You are now friends with one of your biggest influences Peter
Green, how did that come about?
That is true, although it has been a while since I saw him in
person, just as I was finishing the sleeve notes to "Green and
Blues" his manager called me up and said that he was not "lost"
as I had put it, he was in Croydon and he would like to speak
toured with Suzi Quatro. This special lady seems to appear in
every interview I do. What is she like?
is special, a female survivor in the male dominated world of rock!
I met her at RAK records in 1974, and we toured together with
The Arrows and Cozy Powell. She was always friendly and always
gave 100% on stage, I liked that, the music was not my most favourite
but the people were great, her ex husband Len Tuckey is still
a good friend of mine. We recently worked the same show in Ireland;
Suzi was just the same, still knocking out those songs, good radio
show as well!
SOS (which later became Alaska) - Robert Hawthorn, Brian Badhams
& John Marter. How did you guys get together? Why did you split?
Through auditions, there were a couple of people before them in
the very short lived SOS. We toured, and made two albums that
sound pretty good with hindsight, but at the time I was never
100% into it and that was not fair on all the other people involved.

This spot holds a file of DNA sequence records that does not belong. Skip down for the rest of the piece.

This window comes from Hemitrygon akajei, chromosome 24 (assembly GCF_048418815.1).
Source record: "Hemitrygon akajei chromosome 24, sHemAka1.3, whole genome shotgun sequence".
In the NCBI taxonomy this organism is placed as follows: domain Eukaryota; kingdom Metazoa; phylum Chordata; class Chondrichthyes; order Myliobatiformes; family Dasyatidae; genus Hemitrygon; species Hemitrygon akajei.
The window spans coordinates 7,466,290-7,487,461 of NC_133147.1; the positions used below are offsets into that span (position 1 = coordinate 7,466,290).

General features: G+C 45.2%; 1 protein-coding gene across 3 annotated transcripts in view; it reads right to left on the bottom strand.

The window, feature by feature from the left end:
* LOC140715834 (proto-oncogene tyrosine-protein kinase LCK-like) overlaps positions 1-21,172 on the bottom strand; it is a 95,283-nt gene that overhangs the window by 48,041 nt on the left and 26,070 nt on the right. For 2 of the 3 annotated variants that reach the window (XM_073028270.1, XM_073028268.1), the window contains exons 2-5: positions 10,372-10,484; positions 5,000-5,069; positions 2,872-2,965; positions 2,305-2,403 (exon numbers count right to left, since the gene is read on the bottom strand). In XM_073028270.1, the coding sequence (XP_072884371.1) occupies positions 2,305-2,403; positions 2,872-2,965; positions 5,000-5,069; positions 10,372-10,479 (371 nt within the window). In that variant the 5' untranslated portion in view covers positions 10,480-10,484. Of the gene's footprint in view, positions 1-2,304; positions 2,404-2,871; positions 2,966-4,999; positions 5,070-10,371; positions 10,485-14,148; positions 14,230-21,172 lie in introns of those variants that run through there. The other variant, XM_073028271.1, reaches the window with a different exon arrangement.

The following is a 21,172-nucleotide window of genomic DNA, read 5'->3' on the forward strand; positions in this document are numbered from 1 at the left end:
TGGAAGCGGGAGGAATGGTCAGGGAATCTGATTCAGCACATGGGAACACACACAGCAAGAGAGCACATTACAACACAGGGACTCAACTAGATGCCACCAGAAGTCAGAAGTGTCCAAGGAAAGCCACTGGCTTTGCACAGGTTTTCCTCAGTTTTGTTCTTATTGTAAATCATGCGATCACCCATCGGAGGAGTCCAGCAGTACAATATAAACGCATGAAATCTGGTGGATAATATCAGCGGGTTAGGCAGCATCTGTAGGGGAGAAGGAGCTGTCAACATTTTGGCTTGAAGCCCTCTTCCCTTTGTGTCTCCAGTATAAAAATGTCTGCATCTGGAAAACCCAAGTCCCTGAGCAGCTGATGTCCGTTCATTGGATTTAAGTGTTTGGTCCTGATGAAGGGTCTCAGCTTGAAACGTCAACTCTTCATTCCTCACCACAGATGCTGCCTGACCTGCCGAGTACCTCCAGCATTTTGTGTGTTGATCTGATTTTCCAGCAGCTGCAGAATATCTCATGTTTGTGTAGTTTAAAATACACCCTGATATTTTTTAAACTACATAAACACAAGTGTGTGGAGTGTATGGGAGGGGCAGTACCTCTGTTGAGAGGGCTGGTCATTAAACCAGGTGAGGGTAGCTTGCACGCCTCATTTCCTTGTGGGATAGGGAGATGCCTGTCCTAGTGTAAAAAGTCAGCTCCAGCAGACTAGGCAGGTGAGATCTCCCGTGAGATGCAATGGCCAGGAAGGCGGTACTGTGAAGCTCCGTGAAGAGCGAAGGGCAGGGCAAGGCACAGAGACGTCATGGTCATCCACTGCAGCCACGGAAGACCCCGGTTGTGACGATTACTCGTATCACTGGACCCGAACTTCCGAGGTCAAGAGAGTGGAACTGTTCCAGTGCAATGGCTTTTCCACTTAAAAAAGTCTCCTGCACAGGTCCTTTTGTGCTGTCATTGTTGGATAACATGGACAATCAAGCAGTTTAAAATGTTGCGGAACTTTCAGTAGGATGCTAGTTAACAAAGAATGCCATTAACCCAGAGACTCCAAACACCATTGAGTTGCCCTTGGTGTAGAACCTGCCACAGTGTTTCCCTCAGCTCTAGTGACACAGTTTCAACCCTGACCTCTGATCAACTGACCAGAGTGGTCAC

I still work with Brian in Elkie Brooks' band though.
are releasing, through Sanctuary, "A Snakeman's Odyssey" in November.
This is a fantastic album covering your full music career. It
is a fantastic opportunity for new Whitesnake fans to hear you
play and for all fans to have an awesome collection of your work.
How did you select the songs on there? What are your personal
A lot of people have been very complimentary about the anthology,
saying I must be proud to be asked to compile one. To be honest
I never thought about it in that way, though now that it is done
I see their point, having the anthology is a bit like a painting
exhibition of your work I suppose. I wanted to get as much as
possible in to it, so we even have Skinny Cat recordings on a
CD with some of the biggest Whitesnake, bizarre. There is an unreleased
version of a Cozy Powell song, Wild Turkey demos, Babe Ruth, I
couldn't get any UFO though, takes us up to Big Boy Blue in 2004.
There might even be a volume two.
If you could change one thing in your life, what would it be?
To: Read contracts.
you, what is the best album you have worked on?
It is almost impossible to choose, a bit like choosing your best
child, but I have to say that the Paice Ashton Lord album is a